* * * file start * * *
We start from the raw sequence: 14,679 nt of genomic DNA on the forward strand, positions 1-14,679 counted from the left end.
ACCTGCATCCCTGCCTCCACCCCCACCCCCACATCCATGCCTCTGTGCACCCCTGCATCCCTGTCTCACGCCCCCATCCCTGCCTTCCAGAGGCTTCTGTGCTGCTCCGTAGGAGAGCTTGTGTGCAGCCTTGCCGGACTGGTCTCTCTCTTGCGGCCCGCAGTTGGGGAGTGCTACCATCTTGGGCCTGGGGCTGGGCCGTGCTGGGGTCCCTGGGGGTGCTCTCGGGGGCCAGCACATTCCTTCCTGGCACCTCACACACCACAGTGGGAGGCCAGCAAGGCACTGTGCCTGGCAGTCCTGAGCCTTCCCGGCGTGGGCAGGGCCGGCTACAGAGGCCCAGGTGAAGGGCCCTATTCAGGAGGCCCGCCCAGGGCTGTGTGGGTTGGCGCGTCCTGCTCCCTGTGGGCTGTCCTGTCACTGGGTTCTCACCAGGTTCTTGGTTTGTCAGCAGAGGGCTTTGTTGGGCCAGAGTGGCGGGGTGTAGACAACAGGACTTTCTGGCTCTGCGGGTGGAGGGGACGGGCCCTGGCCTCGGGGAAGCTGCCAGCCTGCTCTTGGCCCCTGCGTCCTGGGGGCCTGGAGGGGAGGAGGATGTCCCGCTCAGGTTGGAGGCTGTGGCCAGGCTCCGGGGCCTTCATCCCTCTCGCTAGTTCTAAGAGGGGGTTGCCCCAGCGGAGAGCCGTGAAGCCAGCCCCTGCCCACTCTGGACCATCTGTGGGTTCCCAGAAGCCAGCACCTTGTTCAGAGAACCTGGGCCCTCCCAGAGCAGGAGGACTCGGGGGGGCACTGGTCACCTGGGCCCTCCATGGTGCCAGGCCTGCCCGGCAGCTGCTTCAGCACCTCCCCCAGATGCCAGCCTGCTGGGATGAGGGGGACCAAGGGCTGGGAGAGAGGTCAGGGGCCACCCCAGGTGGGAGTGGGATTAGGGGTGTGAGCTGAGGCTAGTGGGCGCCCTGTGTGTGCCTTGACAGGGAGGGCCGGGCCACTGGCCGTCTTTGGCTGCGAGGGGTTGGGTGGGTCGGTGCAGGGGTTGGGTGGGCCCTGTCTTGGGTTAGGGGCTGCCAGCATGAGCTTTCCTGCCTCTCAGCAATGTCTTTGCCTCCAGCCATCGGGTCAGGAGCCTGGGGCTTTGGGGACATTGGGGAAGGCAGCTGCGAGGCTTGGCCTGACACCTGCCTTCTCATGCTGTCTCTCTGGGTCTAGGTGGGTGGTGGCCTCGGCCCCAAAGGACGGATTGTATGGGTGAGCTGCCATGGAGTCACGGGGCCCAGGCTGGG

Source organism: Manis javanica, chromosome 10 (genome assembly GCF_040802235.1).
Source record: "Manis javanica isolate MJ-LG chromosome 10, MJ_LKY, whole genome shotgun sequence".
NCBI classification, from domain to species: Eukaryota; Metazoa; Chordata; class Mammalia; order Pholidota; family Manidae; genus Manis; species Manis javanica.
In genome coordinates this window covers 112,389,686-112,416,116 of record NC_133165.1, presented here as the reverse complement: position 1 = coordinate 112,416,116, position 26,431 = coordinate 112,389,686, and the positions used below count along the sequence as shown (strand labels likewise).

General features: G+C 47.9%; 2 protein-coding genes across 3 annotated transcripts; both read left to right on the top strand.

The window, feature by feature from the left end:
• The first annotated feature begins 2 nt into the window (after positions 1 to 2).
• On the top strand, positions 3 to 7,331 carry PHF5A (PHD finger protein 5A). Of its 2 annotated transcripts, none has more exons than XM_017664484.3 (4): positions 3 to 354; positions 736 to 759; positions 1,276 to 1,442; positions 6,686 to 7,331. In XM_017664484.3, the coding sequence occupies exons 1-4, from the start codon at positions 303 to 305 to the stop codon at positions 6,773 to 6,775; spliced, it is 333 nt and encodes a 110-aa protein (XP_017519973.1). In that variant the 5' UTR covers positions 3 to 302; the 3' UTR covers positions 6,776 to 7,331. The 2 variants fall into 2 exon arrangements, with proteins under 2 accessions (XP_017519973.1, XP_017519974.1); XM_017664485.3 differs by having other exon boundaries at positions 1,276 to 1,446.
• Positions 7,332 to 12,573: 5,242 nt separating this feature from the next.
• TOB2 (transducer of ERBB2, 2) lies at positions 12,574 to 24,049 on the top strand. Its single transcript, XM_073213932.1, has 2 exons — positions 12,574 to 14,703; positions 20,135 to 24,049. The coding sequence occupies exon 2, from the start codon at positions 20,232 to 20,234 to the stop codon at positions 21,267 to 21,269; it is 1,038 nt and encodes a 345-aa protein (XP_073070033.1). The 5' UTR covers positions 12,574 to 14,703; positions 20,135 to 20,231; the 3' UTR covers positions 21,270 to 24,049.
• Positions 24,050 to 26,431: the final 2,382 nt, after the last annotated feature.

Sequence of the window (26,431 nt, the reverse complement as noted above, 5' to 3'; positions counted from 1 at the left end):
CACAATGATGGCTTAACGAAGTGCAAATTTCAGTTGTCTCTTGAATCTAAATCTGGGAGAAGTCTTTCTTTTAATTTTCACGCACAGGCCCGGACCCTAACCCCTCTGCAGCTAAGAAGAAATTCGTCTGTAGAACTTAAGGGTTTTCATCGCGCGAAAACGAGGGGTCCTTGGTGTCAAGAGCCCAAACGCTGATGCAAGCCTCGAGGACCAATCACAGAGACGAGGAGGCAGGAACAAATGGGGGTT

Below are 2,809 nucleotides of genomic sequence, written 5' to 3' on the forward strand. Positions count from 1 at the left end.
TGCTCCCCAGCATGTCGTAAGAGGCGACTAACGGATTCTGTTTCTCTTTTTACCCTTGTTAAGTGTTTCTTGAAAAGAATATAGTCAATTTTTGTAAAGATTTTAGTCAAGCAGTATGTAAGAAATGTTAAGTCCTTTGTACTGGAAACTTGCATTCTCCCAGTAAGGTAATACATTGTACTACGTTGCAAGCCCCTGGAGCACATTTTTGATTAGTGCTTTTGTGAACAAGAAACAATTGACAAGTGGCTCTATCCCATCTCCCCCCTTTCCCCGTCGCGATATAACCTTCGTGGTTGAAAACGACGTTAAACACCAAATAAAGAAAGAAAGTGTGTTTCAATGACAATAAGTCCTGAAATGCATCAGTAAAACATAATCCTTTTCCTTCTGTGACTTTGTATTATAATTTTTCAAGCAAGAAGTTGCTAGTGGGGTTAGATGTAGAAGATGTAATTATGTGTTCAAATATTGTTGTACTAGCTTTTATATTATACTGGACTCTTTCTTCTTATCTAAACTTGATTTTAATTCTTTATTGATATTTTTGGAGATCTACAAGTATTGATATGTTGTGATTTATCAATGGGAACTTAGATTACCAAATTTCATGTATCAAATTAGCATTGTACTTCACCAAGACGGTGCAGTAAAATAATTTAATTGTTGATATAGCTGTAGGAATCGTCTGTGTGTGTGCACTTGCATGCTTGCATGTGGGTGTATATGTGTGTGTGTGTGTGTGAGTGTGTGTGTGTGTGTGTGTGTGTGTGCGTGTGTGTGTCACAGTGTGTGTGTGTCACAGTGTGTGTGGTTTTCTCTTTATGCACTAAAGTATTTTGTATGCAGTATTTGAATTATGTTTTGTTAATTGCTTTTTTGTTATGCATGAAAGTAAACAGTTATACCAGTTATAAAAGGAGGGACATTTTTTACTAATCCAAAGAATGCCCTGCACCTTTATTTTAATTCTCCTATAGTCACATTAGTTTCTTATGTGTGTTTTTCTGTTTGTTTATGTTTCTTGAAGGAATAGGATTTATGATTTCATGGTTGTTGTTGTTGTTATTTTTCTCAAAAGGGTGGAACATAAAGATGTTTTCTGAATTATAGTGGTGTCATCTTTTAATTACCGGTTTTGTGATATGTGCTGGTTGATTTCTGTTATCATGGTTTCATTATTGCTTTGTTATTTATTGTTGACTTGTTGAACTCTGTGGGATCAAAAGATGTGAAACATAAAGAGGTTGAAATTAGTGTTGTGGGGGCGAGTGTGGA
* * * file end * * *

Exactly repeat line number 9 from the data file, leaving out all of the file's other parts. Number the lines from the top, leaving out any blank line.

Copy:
• The first annotated feature begins 2 nt into the window (after positions 1 to 2).